A poet is an insomniac
and always writes best
by the light of a midnight candle.
~Terri Guillemets, “Flickering,” 2009
Mirrors seemed to have taken up a hell of a lot of time in his life. He thought of one now—the mirror in the bathroom, years ago, back home. When he was a kid—fourteen, fifteen—writing a poem every night before he went to sleep, starting and finishing it at one sitting even though it might be two or three o’clock, that bathroom mirror had come to mean more to him than his own bed. Nights when he had finished a poem, what could have been more natural, more necessary and urgent, than to go and look at himself to see if he had changed? Here at this desk, this night, one of life’s important moments had occurred. Humbly, almost unaware, certainly innocent, he had sat there and been the instrument by which a poem was transmitted to paper. ~Charles R. Jackson, The Lost Weekend, 1944
Poetry staggers amongst stars, drunk on the night. ~Terri Guillemets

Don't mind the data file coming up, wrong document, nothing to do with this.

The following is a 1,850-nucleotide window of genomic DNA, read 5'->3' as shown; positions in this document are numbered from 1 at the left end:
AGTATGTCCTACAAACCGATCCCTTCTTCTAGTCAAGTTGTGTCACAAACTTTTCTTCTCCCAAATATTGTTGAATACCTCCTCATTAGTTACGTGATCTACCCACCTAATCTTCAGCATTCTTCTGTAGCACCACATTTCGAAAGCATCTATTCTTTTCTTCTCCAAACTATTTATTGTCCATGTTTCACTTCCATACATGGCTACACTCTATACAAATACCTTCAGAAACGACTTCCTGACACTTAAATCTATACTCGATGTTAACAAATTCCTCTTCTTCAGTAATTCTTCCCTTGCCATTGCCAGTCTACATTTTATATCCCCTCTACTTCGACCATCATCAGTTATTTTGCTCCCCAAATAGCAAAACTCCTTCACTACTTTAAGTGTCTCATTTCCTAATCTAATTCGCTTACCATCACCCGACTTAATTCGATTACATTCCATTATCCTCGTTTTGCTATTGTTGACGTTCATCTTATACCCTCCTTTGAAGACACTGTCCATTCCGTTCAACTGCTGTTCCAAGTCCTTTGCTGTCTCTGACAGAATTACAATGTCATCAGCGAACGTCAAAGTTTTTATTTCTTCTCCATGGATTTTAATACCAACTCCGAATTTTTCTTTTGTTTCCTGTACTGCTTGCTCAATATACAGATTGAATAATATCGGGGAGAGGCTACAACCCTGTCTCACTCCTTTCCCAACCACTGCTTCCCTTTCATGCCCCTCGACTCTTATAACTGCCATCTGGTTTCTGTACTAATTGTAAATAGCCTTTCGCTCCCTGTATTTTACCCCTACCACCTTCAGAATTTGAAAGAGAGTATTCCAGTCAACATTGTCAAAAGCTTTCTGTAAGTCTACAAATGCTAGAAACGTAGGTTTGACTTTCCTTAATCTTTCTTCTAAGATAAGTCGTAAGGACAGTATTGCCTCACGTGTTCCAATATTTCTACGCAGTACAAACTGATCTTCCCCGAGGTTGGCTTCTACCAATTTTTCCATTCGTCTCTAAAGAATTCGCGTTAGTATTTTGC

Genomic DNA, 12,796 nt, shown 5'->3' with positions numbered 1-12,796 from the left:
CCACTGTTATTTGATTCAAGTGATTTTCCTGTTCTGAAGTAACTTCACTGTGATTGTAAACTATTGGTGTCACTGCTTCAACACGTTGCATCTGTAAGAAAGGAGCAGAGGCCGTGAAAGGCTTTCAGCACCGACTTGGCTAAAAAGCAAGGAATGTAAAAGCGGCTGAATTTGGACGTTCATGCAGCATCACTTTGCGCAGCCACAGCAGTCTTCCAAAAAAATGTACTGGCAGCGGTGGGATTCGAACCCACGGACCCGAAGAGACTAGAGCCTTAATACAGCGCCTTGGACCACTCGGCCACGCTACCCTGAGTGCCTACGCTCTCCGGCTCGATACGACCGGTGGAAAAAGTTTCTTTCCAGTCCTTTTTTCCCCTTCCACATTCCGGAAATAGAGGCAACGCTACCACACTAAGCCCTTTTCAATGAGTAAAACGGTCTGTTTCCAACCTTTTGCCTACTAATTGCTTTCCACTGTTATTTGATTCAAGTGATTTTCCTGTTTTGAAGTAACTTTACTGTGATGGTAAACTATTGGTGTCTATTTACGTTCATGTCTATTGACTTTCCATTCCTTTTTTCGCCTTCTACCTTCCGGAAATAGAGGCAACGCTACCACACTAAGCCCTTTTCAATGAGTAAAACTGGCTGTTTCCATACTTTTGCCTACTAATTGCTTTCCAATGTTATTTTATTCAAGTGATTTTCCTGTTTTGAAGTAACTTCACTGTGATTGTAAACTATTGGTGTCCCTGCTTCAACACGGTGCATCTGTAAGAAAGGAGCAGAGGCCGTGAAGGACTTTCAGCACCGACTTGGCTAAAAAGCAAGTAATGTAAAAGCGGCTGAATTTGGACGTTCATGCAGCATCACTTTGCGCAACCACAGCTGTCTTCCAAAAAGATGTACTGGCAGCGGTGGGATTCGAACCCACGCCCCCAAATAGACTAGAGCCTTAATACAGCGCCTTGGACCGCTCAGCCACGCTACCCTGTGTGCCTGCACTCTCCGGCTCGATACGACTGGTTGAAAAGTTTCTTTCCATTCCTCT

Poetry is not an expression of the party line. It’s that time of night, lying in bed, thinking what you really think, making the private world public, that’s what the poet does. ~Allen Ginsberg
Poets rejoice in the light of dawn,
struggle with a heavy pen at noontide,
quip with dragons and fairies at teatime,
love and muse in the evening,
and flourish with midnight ink.
(Sleep? No. We could miss a poem.)
~Terri Guillemets, “Overclocked,” 2011
I yearn to
fall asleep to
and dreamy aromas
so that I wake to
a poem-tinted dawn
and morning’s sweet fragrance
lays out my new day’s path
in flowers of purpose and joy.
Who can sleep when all the words of the poem aren’t just exactly right‽ ~Terri Guillemets, “Poeta insomnis,” 2014